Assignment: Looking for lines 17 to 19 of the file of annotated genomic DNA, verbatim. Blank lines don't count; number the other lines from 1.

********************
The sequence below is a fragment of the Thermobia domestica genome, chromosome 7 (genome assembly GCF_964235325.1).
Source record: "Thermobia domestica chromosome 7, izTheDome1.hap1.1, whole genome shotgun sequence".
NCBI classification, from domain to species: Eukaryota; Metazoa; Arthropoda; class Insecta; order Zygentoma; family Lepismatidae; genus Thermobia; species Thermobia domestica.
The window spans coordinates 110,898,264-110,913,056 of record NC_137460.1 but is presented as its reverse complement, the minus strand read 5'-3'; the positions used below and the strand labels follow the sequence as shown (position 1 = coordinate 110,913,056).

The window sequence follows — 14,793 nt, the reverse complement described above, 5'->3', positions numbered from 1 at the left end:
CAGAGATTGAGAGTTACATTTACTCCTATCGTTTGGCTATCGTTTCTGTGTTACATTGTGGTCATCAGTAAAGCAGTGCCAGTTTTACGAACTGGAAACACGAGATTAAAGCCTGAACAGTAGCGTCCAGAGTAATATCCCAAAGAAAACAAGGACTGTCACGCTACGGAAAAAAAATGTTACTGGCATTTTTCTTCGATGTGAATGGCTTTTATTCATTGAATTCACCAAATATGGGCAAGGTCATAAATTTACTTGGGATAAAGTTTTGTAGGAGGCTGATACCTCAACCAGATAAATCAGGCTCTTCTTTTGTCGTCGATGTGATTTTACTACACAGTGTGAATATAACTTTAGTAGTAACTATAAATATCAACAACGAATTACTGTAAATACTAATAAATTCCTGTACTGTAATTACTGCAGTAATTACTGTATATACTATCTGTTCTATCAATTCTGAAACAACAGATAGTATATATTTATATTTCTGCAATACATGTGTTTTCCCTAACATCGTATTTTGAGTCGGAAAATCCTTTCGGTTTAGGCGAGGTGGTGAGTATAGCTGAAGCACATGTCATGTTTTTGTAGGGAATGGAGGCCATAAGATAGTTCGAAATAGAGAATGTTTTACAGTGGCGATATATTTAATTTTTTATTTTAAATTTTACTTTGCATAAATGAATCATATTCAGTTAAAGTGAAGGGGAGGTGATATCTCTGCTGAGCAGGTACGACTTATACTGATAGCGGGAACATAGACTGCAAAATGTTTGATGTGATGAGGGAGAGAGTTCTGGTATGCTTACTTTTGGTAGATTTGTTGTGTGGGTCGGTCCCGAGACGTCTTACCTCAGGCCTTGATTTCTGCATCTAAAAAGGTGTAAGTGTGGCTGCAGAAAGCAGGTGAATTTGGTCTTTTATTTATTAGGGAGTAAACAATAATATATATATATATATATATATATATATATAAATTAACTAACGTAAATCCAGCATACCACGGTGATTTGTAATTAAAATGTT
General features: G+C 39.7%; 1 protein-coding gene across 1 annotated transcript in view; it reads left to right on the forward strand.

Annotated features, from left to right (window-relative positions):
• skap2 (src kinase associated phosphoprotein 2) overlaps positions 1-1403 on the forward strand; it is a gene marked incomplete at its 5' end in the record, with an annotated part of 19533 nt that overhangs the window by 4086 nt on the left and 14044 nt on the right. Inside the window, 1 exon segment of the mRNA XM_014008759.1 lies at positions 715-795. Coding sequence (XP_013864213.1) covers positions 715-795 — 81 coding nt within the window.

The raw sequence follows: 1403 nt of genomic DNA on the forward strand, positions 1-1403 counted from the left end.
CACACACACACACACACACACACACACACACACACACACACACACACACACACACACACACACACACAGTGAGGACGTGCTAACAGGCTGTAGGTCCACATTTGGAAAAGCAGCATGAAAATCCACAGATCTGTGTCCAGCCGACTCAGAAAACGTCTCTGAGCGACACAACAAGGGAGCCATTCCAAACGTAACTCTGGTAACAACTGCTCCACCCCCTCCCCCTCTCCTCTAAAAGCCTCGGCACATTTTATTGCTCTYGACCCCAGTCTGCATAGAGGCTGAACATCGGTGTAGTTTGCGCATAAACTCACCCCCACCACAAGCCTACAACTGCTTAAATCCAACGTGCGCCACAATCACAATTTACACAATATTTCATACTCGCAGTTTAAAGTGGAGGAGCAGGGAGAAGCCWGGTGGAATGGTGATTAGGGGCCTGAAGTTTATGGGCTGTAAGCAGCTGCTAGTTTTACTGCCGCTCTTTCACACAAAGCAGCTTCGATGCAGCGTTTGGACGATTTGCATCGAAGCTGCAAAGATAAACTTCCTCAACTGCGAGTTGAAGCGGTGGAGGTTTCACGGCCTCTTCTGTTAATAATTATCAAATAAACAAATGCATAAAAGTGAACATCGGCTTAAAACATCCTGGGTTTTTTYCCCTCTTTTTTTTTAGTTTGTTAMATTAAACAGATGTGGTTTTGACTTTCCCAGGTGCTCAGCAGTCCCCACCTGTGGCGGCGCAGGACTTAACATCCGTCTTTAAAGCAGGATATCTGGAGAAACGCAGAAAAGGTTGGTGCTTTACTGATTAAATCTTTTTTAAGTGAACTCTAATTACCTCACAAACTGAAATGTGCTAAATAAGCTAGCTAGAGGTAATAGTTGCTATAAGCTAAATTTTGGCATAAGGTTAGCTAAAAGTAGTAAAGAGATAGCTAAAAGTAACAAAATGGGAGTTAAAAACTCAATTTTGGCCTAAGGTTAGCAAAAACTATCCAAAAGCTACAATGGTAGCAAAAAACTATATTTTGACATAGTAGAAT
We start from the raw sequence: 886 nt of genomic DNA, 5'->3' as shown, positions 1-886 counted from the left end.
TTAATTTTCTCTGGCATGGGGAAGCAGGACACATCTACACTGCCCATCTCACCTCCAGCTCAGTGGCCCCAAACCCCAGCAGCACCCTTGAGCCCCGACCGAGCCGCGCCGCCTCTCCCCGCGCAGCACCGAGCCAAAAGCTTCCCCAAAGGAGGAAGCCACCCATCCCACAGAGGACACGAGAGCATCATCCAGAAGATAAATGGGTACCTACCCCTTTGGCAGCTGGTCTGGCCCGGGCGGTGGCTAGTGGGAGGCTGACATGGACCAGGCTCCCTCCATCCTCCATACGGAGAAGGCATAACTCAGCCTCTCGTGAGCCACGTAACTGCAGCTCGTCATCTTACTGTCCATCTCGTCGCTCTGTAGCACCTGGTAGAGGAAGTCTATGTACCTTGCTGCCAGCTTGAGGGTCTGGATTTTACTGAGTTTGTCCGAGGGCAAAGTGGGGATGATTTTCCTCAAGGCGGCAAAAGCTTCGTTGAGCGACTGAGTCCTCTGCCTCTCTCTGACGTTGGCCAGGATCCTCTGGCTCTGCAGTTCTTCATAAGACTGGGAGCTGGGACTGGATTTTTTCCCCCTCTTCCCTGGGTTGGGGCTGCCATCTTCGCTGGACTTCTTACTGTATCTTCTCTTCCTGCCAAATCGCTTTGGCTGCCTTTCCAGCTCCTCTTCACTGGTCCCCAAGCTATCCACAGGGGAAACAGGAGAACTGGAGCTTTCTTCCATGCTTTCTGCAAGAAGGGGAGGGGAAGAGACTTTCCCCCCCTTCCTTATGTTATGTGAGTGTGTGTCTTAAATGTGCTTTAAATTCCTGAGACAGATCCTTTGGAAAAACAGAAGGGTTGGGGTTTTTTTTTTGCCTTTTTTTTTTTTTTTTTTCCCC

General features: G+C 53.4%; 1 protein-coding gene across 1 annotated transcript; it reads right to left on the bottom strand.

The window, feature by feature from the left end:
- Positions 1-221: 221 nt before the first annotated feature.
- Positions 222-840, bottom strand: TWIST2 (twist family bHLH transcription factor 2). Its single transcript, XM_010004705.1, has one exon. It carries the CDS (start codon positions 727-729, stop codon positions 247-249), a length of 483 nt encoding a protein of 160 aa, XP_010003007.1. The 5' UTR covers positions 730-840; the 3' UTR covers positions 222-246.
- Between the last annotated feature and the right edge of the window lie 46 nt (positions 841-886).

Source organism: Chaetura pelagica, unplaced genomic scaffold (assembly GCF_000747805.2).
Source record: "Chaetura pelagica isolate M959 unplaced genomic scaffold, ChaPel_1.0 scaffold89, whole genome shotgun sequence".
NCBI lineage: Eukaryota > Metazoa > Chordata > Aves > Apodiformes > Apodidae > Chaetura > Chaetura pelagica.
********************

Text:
- Positions 222-840, bottom strand: TWIST2 (twist family bHLH transcription factor 2). Its single transcript, XM_010004705.1, has one exon. It carries the CDS (start codon positions 727-729, stop codon positions 247-249), a length of 483 nt encoding a protein of 160 aa, XP_010003007.1. The 5' UTR covers positions 730-840; the 3' UTR covers positions 222-246.
- Between the last annotated feature and the right edge of the window lie 46 nt (positions 841-886).

Source organism: Chaetura pelagica, unplaced genomic scaffold (assembly GCF_000747805.2).